And if the mind-controllers fail, that’s just proof that the action-controllers were right all along, and freedom doesn’t work. Freedom means the freedom to be wrong. Goddamn sad.

  15. The nudgers are alive and well here too. Google “Social Marketing”. Of course mere marketing techniques are used for many purposes, not just to sell you toothpaste…

  16. So, for example, instead of using taxes to make driving of cars more expensive, as New Labour did, the nudgers will focus on rebuilding public spaces in such a way that choosing to walk or ride a bicycle becomes easier than it currently is. In short, they’ll physically re-engineer public space with an eye for socially engineering those who inhabit it.

    I’m going to invoke the Law of Unintended Consequences for this scheme of forced walking/social contact.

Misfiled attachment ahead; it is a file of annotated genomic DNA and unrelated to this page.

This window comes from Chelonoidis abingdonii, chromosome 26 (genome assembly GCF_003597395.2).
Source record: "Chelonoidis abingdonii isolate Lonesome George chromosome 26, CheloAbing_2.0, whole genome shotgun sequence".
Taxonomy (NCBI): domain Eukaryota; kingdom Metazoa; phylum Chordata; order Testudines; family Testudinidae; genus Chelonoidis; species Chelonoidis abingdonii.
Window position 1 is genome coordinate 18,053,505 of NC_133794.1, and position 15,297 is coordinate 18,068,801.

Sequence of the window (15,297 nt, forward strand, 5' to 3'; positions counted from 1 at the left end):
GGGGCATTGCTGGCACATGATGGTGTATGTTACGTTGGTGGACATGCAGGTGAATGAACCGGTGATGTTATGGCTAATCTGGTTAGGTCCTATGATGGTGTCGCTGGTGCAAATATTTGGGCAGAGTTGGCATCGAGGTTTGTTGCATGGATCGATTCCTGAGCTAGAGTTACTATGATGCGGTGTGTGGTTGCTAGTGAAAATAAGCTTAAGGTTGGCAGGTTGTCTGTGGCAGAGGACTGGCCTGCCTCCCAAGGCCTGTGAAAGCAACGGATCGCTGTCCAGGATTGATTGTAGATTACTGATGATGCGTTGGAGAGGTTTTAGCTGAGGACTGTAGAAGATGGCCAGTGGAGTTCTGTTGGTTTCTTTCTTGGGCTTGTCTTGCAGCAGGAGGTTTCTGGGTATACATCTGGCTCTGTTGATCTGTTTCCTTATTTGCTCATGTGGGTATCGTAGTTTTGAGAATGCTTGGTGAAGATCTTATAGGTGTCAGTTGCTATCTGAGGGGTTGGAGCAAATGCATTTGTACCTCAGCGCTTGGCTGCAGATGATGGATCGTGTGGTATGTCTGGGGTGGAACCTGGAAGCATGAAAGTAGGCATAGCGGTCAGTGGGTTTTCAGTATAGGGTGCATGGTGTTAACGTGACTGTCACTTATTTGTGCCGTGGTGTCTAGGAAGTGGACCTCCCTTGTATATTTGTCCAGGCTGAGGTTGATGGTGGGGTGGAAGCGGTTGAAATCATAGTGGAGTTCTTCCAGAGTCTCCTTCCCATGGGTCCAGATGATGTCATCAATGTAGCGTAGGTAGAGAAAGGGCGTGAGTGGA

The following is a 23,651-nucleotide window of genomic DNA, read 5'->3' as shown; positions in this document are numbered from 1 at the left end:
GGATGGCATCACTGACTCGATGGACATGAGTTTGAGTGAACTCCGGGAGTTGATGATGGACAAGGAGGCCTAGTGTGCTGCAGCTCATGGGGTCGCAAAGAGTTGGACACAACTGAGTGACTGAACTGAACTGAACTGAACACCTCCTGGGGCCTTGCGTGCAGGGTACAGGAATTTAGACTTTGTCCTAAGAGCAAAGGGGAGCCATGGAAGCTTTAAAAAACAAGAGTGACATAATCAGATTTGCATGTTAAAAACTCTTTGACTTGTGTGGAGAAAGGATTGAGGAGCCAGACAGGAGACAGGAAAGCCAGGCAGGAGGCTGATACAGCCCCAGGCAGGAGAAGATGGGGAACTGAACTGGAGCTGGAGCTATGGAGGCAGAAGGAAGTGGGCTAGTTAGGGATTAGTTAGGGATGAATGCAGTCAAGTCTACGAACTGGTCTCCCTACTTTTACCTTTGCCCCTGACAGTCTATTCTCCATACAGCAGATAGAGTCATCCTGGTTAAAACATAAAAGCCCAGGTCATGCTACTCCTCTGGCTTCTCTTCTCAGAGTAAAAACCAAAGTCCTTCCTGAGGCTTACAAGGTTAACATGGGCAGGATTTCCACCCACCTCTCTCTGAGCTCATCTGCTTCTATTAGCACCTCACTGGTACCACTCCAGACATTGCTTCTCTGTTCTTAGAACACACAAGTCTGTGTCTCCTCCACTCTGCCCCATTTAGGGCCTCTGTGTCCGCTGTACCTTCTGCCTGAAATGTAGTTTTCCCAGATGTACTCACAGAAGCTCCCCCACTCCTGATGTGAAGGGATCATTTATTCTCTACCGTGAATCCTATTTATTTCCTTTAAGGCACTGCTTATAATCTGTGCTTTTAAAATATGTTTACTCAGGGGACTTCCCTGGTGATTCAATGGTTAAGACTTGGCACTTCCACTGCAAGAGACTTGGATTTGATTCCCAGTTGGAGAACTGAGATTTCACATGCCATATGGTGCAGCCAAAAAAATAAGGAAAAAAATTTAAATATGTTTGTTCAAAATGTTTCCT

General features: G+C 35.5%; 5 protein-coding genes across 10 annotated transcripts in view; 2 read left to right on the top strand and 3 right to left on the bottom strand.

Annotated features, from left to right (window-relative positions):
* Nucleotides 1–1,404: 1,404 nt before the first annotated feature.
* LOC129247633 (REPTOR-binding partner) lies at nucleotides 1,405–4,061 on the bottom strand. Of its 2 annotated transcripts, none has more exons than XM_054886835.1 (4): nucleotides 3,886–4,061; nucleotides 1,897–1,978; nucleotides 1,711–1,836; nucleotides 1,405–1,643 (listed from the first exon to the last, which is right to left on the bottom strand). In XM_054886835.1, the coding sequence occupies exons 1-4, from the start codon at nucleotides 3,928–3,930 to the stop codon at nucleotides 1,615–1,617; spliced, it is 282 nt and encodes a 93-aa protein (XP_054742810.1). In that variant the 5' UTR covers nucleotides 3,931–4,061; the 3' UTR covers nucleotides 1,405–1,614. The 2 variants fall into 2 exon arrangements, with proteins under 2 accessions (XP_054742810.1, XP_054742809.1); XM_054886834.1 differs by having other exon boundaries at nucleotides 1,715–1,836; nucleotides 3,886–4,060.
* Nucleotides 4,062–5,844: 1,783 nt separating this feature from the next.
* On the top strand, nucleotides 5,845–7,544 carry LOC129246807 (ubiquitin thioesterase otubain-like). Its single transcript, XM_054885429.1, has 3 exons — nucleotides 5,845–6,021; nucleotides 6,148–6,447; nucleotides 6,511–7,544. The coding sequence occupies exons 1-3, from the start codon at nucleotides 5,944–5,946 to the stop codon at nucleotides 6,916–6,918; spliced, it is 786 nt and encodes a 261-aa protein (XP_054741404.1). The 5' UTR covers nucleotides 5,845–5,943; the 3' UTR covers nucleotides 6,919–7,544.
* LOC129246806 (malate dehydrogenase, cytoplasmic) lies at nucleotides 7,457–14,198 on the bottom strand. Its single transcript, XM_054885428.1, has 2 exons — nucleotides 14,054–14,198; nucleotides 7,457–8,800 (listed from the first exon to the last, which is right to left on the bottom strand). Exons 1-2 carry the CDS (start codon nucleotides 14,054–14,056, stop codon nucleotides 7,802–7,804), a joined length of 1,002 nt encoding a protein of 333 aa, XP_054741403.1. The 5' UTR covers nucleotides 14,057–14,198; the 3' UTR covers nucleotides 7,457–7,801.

A housing project in St. Louis called Pruitt-Igoe used to have an elevator system called a “skip-stop.” The elevator would only stop at the first, fourth, seventh, and tenth floors. This was intended to lessen elevator congestion and force “socialization.” In reality, when the place went to shit, it only made it easy to set up ambushes for people who lived the in-between floors by waiting for them in the appropriate part of the stairwells.

    It seems that what George Orwell intended as a warning, David Cameron read as a primer.

    1. Force socializ’n? Why would that happen on the elevator any less than on the stairs?

  17. A “county” in Kentucky….? Rather vague there, Mike. Another one of those meta analysis junk science studies, often quoted by pro ban, eh?

    1. theys county good in Kentucky, one, two, three…I forget what comes next

  18. That is a tasty looking pint Prince Charles is holding there.
    Anyone know what it is?
    I bet its an IPA.